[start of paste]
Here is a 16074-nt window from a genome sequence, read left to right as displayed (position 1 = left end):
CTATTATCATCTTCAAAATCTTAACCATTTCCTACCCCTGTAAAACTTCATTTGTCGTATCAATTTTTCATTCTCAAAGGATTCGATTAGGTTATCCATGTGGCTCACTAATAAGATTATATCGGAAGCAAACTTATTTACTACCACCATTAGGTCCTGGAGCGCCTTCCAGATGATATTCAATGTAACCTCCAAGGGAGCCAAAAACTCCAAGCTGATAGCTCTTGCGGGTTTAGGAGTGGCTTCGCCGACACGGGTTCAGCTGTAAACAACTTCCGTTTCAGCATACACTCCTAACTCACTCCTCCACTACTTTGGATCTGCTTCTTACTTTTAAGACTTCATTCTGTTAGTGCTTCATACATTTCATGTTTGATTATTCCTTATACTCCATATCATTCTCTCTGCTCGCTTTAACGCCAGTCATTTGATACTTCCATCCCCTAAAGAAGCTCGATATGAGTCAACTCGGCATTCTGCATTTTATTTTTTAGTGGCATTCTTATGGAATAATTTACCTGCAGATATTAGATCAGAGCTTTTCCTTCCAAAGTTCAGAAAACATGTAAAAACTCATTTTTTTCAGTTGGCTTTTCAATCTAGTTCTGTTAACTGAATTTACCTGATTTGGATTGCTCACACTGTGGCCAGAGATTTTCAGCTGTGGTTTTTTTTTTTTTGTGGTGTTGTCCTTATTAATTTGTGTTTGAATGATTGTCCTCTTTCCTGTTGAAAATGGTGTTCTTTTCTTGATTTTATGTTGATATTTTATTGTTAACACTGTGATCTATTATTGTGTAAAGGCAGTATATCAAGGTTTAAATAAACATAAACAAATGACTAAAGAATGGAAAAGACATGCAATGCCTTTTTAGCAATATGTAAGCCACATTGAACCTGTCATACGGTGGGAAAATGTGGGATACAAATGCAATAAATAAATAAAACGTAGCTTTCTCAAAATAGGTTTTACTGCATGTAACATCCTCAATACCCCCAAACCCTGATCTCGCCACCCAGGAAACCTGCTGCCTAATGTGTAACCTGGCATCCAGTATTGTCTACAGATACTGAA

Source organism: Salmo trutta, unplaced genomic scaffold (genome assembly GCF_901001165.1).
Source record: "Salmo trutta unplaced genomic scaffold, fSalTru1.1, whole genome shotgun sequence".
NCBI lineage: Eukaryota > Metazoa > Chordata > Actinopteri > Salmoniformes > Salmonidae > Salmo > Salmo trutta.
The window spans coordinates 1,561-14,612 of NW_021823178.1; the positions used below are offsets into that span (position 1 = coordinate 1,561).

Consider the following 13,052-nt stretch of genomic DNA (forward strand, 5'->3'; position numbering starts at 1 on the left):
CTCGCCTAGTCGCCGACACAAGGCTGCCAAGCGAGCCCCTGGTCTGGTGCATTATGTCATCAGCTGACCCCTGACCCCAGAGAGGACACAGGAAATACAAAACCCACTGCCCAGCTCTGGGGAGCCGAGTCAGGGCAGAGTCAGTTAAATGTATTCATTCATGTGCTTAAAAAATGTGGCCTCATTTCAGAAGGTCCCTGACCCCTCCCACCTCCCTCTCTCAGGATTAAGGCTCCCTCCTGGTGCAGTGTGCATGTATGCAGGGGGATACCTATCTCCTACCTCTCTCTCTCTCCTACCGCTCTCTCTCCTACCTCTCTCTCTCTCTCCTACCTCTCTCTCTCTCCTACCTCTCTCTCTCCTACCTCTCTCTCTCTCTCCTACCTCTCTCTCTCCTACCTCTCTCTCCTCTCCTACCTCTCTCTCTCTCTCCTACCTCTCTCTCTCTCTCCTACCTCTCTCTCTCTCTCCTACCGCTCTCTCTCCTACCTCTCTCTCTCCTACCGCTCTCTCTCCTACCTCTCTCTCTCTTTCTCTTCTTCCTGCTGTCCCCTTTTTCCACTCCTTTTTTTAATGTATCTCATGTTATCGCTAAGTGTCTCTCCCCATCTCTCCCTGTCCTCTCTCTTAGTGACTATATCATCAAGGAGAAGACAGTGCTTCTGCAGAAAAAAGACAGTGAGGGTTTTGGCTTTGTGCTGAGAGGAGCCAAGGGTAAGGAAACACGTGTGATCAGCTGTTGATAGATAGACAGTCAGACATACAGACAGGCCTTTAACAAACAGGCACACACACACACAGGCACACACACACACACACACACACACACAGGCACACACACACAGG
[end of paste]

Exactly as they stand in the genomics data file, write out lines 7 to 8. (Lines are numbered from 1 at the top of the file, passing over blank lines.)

Consider the following 13,052-nt stretch of genomic DNA (forward strand, 5'->3'; position numbering starts at 1 on the left):
CTCGCCTAGTCGCCGACACAAGGCTGCCAAGCGAGCCCCTGGTCTGGTGCATTATGTCATCAGCTGACCCCTGACCCCAGAGAGGACACAGGAAATACAAAACCCACTGCCCAGCTCTGGGGAGCCGAGTCAGGGCAGAGTCAGTTAAATGTATTCATTCATGTGCTTAAAAAATGTGGCCTCATTTCAGAAGGTCCCTGACCCCTCCCACCTCCCTCTCTCAGGATTAAGGCTCCCTCCTGGTGCAGTGTGCATGTATGCAGGGGGATACCTATCTCCTACCTCTCTCTCTCTCCTACCGCTCTCTCTCCTACCTCTCTCTCTCTCTCCTACCTCTCTCTCTCTCCTACCTCTCTCTCTCCTACCTCTCTCTCTCTCTCCTACCTCTCTCTCTCCTACCTCTCTCTCCTCTCCTACCTCTCTCTCTCTCTCCTACCTCTCTCTCTCTCTCCTACCTCTCTCTCTCTCTCCTACCGCTCTCTCTCCTACCTCTCTCTCTCCTACCGCTCTCTCTCCTACCTCTCTCTCTCTTTCTCTTCTTCCTGCTGTCCCCTTTTTCCACTCCTTTTTTTAATGTATCTCATGTTATCGCTAAGTGTCTCTCCCCATCTCTCCCTGTCCTCTCTCTTAGTGACTATATCATCAAGGAGAAGACAGTGCTTCTGCAGAAAAAAGACAGTGAGGGTTTTGGCTTTGTGCTGAGAGGAGCCAAGGGTAAGGAAACACGTGTGATCAGCTGTTGATAGATAGACAGTCAGACATACAGACAGGCCTTTAACAAACAGGCACACACACACACAGGCACACACACACACACACACACACACACAGGCACACACACACAGG